The First Circuit affirmed, holding that even if the final factor, evidence of actual confusion, was neutral or favored the defendant, it was not error for the district court to grant summary judgment for the plaintiff given the admissions on the other seven factors.  Further, the court held the award of profits was proper, as the plaintiff only had to prove the defendant's gross sales under 15 U.S.C. § 1117(a).  Because the defendant did not offer evidence of its costs, the district court's award of profits was proper.  Further, the award of attorney fees was not an abuse of discretion, given the defendant's admission that it intentionally used the plaintiff's marks in order to divert traffic to its website.

This is an instance where companies would do well to remember that while how search engines work is generally secret, it is widely believed that metatags have no effect on search engine ranking, although some search engines may use them for indexing purposes.  However, if the point of their use is to increase the site's position in the search results (as it usually is, and was in this case), they are basically useless and, as shown here, a potential basis for liability.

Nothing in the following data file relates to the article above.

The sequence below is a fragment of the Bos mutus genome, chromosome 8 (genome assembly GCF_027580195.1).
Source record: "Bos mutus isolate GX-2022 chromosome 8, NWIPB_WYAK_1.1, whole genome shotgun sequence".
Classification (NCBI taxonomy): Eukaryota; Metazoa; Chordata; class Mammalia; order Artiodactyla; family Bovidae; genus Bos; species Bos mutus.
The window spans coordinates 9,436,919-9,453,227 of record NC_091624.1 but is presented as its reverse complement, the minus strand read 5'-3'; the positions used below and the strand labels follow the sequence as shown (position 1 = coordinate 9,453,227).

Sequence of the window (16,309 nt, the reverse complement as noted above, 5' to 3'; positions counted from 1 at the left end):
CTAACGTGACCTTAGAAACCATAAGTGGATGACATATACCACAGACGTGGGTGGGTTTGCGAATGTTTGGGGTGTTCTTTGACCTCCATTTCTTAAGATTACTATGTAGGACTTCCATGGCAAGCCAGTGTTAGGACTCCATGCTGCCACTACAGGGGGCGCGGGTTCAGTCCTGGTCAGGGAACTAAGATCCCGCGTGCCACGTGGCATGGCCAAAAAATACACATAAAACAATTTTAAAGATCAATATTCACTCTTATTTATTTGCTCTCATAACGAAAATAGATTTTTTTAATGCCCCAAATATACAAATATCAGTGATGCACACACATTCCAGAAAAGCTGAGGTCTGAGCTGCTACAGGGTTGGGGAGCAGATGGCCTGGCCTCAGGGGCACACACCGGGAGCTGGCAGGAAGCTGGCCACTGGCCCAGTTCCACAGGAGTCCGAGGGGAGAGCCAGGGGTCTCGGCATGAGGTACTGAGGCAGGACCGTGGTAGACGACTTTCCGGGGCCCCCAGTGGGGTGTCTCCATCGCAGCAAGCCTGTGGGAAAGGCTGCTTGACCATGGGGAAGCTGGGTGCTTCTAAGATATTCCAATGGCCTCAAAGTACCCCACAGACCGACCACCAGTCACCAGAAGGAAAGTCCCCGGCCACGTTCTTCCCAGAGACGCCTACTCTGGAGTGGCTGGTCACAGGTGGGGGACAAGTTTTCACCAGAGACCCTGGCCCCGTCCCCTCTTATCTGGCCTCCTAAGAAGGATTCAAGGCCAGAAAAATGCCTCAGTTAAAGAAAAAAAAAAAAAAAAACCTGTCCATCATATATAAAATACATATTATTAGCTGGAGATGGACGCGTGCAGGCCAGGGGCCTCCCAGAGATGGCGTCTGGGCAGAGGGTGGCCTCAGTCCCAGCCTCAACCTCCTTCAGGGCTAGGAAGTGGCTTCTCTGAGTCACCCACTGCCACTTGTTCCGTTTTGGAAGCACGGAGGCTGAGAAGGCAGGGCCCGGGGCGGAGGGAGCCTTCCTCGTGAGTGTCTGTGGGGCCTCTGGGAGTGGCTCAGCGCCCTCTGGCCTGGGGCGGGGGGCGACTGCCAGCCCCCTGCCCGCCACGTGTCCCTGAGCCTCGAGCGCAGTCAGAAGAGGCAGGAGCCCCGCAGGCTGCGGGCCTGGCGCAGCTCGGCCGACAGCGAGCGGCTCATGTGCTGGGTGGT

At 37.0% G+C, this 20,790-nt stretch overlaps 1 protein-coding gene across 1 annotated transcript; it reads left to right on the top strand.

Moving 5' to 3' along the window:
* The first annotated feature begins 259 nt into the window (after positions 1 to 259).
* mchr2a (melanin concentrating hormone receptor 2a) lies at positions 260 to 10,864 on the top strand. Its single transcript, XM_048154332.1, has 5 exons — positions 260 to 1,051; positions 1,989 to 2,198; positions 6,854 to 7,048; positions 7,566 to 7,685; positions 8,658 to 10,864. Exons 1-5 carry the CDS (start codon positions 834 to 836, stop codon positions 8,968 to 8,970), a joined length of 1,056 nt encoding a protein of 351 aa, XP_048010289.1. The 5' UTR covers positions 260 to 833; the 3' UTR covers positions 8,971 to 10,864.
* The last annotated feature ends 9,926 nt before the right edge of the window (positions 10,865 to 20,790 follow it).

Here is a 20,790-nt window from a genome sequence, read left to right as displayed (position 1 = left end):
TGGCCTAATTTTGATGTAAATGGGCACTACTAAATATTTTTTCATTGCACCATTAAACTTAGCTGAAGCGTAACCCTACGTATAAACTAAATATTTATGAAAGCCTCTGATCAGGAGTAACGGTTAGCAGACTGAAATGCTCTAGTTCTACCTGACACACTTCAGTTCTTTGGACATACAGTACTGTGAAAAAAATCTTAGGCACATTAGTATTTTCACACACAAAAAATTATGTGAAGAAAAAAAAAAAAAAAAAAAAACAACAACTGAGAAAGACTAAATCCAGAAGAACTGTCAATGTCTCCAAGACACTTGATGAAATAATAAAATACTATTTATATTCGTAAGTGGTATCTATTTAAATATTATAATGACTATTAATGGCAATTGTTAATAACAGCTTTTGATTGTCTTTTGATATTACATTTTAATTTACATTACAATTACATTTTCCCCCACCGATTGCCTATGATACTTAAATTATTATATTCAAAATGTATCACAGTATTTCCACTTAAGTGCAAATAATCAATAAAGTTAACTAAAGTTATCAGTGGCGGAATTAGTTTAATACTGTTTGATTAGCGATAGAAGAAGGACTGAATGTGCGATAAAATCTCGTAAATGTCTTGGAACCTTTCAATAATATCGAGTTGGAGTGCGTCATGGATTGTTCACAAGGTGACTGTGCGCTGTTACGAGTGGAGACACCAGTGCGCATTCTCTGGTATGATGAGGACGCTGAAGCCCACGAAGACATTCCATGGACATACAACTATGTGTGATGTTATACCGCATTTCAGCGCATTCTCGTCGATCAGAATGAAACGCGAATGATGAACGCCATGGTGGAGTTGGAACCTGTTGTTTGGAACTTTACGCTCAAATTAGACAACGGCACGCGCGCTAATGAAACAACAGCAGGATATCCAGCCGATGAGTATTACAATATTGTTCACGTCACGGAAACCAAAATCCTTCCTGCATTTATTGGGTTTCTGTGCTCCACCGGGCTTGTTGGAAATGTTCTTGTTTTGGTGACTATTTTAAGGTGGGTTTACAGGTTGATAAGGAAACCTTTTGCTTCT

More detail of Venture Tape Corp. v. McGills Glass Warehouse after the jump.


First Circuit: District court's determination that "duck tour" is nongeneric doesn't hold water

In a lengthy decision last week, the First Circuit held a district court erred in finding the term "duck tour" nongeneric in the context of sightseeing tours on amphibious vehicles.  The district court, based largely on the nongenericness of this aspect of the parties' marks, found the plaintiff was likely to succeed in its infringement claims, and entered a preliminary injunction.  The defendant appealed.

The First Circuit vacated the injunction.  The district court's erroneous holding regarding the generic nature of "duck tour" caused the district court to give too much weight to those terms in the composite marks in its likelihood of confusion analysis.  As a result, the district court also erred in finding both a likelihood of confusion and a likelihood of success on the merits for both the word marks and design marks at issue.  Therefore, the court vacated the district court's preliminary injunction.